Reading David Zirin and Sherry Wolf’s piece, Sex-Testing Victim Semenya Stands Tall, originally published by The Nation, and a somewhat different version in The Globe and Mail, it was reading the latter that something quite fundamental, and quite invisible, struck me.
While it is clear what is illuminated here, particularly in the hurtful comments by those Semenya defeated–and part of a long, if not venerable history in women’s sport–ascribing her success to maleness, is a truth not many, for all the commentary, acknowledge.
The history of female athletes of superlative performance has long been one of their adopting feminine gender expression–and emphatically so–not only to offset their physical male characteristics, musculature, lack of breasts, endurance, deep voice, not usually associated with a female body but also to deflect the slur of homosexuality–and the consequence of sex-testing, which indignity Semenya is now undergoing.
This strength of this accusation, not only in sports, does not simply derive from the irrational fear of those who have sex with those whose sex is the same as theirs.
Do we actually see the persons so attacked in intimate moments with those of the same sex?
I suspect I must actually answer this, to me, rhetorical question. This is because the near universal answer to the hate attracted by people like Semenya is that, of course, it is their sexual orientation that is the cause–and no evidence for this is needed.
But, no, we do not see these targets of hate having sex with anyone.
What, then, do we actually see?
We see people who present the physical characteristics of the opposite sex–specifically, male characteristics. And it is these characteristics that, it is assumed, must be the reason for her success. Since it could not possibly be her dedication, her talent or her training.
It is a surprisingly abstract process that jumps from the perception of seen physical characteristics to unseen sexual behaviour–and it is a common one.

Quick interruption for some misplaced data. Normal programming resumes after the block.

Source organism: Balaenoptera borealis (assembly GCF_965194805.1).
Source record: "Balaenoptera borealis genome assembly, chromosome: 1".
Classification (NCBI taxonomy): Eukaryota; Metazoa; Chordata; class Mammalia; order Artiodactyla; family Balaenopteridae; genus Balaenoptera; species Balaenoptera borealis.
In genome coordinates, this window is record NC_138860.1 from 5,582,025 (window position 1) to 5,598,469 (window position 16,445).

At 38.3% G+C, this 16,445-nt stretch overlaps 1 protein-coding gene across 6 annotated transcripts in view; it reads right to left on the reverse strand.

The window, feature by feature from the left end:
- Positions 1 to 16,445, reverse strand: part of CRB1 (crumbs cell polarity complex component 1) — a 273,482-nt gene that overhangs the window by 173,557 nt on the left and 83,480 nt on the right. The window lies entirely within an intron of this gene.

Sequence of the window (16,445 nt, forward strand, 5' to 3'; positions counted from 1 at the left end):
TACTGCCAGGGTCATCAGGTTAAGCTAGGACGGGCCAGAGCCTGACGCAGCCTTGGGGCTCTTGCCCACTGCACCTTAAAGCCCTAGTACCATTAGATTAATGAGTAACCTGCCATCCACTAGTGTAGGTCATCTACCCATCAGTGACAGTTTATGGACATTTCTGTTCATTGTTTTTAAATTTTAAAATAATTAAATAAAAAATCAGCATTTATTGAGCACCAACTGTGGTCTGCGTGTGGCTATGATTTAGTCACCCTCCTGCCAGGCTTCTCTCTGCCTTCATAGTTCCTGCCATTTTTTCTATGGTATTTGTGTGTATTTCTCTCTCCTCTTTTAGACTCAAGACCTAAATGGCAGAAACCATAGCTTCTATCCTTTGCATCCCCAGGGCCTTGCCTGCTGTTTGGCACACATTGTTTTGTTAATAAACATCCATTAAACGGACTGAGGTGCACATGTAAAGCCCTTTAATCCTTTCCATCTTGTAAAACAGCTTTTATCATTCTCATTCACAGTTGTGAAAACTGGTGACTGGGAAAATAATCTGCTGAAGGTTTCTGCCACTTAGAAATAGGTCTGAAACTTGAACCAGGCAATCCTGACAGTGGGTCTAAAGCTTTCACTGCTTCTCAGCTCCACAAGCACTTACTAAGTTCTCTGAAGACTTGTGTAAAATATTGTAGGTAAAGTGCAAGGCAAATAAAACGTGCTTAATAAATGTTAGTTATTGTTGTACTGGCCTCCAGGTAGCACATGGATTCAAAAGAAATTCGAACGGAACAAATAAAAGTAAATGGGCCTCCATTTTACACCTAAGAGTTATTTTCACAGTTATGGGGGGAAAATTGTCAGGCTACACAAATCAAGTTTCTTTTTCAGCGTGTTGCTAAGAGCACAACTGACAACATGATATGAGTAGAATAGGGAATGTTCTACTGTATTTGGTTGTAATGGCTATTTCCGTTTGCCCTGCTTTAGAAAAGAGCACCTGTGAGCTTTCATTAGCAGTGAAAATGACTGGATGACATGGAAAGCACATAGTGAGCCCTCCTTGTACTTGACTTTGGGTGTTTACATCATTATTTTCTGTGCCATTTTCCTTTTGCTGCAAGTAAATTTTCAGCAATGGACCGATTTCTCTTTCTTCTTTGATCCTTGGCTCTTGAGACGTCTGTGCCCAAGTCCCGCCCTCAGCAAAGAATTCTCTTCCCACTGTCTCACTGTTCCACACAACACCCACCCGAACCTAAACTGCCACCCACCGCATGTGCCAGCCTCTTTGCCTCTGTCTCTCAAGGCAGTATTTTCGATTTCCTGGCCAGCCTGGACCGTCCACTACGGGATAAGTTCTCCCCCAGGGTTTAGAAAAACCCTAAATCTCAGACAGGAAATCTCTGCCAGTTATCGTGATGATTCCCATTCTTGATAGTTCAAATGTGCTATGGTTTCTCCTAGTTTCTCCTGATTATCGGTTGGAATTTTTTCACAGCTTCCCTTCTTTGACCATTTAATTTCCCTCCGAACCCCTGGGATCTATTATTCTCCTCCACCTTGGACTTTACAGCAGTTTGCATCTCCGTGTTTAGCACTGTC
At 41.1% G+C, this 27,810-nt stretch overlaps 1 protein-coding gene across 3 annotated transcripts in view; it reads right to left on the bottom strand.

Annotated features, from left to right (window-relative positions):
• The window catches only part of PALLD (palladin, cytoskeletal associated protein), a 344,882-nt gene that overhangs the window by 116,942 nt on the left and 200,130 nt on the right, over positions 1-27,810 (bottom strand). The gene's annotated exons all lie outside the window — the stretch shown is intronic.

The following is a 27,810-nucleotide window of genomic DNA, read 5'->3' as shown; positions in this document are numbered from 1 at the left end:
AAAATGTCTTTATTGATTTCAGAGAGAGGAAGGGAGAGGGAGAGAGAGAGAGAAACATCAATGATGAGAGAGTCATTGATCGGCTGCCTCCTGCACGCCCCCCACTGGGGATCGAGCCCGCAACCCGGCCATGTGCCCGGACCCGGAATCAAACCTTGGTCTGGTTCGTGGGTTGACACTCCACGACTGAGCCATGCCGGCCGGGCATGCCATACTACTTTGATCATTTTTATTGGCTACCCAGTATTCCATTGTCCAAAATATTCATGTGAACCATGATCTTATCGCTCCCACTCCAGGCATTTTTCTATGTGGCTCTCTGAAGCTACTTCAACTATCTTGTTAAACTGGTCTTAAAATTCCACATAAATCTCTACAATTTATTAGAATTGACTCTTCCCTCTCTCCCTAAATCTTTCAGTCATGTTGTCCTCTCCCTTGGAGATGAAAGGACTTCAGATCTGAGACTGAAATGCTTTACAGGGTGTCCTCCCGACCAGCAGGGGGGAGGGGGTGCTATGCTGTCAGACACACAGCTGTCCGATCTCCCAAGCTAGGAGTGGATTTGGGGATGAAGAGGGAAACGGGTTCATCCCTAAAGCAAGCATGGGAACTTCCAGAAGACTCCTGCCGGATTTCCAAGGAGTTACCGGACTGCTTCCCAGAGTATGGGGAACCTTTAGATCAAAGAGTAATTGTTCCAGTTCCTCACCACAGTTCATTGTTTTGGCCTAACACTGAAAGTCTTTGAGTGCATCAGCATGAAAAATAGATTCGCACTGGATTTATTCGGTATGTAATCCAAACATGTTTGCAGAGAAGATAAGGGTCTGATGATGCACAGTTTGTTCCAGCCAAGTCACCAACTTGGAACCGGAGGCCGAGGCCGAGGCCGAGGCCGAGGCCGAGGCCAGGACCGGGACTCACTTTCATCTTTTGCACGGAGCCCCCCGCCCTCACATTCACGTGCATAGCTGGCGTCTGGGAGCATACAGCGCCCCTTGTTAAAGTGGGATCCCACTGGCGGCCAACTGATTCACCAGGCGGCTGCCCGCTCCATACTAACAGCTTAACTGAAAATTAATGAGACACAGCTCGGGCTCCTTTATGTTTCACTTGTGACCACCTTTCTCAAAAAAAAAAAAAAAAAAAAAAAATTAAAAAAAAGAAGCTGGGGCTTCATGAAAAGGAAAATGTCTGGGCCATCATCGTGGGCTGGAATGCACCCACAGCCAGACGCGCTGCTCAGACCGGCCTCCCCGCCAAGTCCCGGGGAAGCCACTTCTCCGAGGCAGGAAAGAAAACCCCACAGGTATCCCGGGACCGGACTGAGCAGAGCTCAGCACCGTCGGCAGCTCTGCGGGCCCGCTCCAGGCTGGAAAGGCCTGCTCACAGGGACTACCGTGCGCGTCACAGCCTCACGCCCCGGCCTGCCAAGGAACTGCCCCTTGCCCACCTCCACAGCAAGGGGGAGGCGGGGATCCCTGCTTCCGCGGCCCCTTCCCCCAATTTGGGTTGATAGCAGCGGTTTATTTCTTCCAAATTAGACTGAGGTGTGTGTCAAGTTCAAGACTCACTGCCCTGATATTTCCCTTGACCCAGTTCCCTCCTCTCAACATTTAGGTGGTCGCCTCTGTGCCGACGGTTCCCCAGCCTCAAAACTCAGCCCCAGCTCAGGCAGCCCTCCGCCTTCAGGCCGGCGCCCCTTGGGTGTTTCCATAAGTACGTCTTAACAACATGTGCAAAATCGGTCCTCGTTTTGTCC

It is even more surprising, and to me very curious, that gay and lesbian people, almost universally–and uncritically–promote this complicated intellectualleap.
Clarity of thought is not something usually associated with hate; but I would have hoped it might come from other quarters.
I repeat, what is it that we actually see?
What is it we are actually judging?
We see, and judge, male characteristics in one who presents as female.
We witness as Zirin and Wolf describe, the conclusion of Semenya’s critics that she has illicitly benefited from male characteristics–as if she has taken performance-enhancing drugs/steroids.
As Zirin and Wolf declare:
A country’s wealth, coaching facilities, nutrition and opportunity determine the creation of a world-class athlete far more than a Y chromosome or a penis ever could.
Both Semenya’s critics and defenders see sexual orientation as the essence of this issue. Well, not see, I suppose, but feel.
Such a curious consensus and agreement among the most unlikely partners, one might even say allies.
What struck me in all of this–and leads me to dare this statement–is precisely what Zirin and Wolf emphatically point to:
the underlying societal assumption that it is better to be male.
So fundamental is this assumption it cannot even be seen, so normalized is it in society. It is so invisible that even Semenya’s defenders must conjure up an abstract logic to explain what is happening.
Because they, themselves, share this assumption.
This assumption is the flip side of the attacks, not limited by sexual orientation, political philosophy, religious belief or adherence to feminism, on those who seek to abandon apparent maleness.
This, too, is met with the slur of homosexuality.
While there are certainly those who say these fundamental physical characteristics are gender and gender variant presentation is itself part of “all things associated” with homosexuality, I cannot accept these assertions.
When, for example, we learn that Semenya wore pants when we was young, this, certainly, is part of gender expression. And we can also say that the response to her physical presence is gendered in some way. But my somewhat attenuated hope is that, in the way we approach freedom, equality and dignity, we would seek clarity in what we assert.
Frankly, all I see in most of this controversy is confusion.
Am I saying Semenya is transsexual? Of course not.
Am I saying she is intersexed? I’m sure after all the sex-testing ordeal she is enduring, we may well learn this.
What I am saying is Semenya’s ordeal demonstrates prejudice that is not limited to those who criticize her performance, and that this points to a very fundamental anxiety shared by people regardless of sexual orientation.
Not only does this have to do with those who change their physical sex characteristics, or simply present opposite-sex physical characteristics, but in particular this anxiety is heightened when it has to do with those who appear to abandon maleness as well as those who seem to inappropriately benefit from maleness.
There is a lesson here I suspect will be lost on most.